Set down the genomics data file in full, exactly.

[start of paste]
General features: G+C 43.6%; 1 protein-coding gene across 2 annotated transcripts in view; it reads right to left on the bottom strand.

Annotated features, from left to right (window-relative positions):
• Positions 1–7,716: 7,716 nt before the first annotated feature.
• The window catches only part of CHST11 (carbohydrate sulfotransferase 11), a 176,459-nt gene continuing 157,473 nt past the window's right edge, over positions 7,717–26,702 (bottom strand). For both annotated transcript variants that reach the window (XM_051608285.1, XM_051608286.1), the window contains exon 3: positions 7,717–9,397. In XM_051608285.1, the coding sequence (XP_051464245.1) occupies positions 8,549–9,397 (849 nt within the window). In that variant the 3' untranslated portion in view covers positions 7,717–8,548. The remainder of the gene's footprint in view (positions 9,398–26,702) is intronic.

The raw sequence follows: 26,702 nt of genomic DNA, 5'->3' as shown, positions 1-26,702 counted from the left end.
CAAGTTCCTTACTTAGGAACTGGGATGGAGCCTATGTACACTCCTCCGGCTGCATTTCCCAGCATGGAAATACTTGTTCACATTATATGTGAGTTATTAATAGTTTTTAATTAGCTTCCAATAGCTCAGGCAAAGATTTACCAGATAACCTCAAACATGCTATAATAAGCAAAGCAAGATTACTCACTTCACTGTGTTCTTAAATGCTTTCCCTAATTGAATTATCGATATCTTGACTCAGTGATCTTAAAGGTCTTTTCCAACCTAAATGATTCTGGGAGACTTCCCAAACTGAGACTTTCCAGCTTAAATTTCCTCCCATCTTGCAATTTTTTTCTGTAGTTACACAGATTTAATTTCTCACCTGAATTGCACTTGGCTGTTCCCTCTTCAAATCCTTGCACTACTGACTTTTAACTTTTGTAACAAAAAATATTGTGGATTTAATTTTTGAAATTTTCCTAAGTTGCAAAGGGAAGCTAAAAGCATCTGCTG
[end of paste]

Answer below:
General features: G+C 43.6%; 1 protein-coding gene across 2 annotated transcripts in view; it reads right to left on the bottom strand.

Annotated features, from left to right (window-relative positions):
• Positions 1–7,716: 7,716 nt before the first annotated feature.
• The window catches only part of CHST11 (carbohydrate sulfotransferase 11), a 176,459-nt gene continuing 157,473 nt past the window's right edge, over positions 7,717–26,702 (bottom strand). For both annotated transcript variants that reach the window (XM_051608285.1, XM_051608286.1), the window contains exon 3: positions 7,717–9,397. In XM_051608285.1, the coding sequence (XP_051464245.1) occupies positions 8,549–9,397 (849 nt within the window). In that variant the 3' untranslated portion in view covers positions 7,717–8,548. The remainder of the gene's footprint in view (positions 9,398–26,702) is intronic.

The raw sequence follows: 26,702 nt of genomic DNA, 5'->3' as shown, positions 1-26,702 counted from the left end.
CAAGTTCCTTACTTAGGAACTGGGATGGAGCCTATGTACACTCCTCCGGCTGCATTTCCCAGCATGGAAATACTTGTTCACATTATATGTGAGTTATTAATAGTTTTTAATTAGCTTCCAATAGCTCAGGCAAAGATTTACCAGATAACCTCAAACATGCTATAATAAGCAAAGCAAGATTACTCACTTCACTGTGTTCTTAAATGCTTTCCCTAATTGAATTATCGATATCTTGACTCAGTGATCTTAAAGGTCTTTTCCAACCTAAATGATTCTGGGAGACTTCCCAAACTGAGACTTTCCAGCTTAAATTTCCTCCCATCTTGCAATTTTTTTCTGTAGTTACACAGATTTAATTTCTCACCTGAATTGCACTTGGCTGTTCCCTCTTCAAATCCTTGCACTACTGACTTTTAACTTTTGTAACAAAAAATATTGTGGATTTAATTTTTGAAATTTTCCTAAGTTGCAAAGGGAAGCTAAAAGCATCTGCTG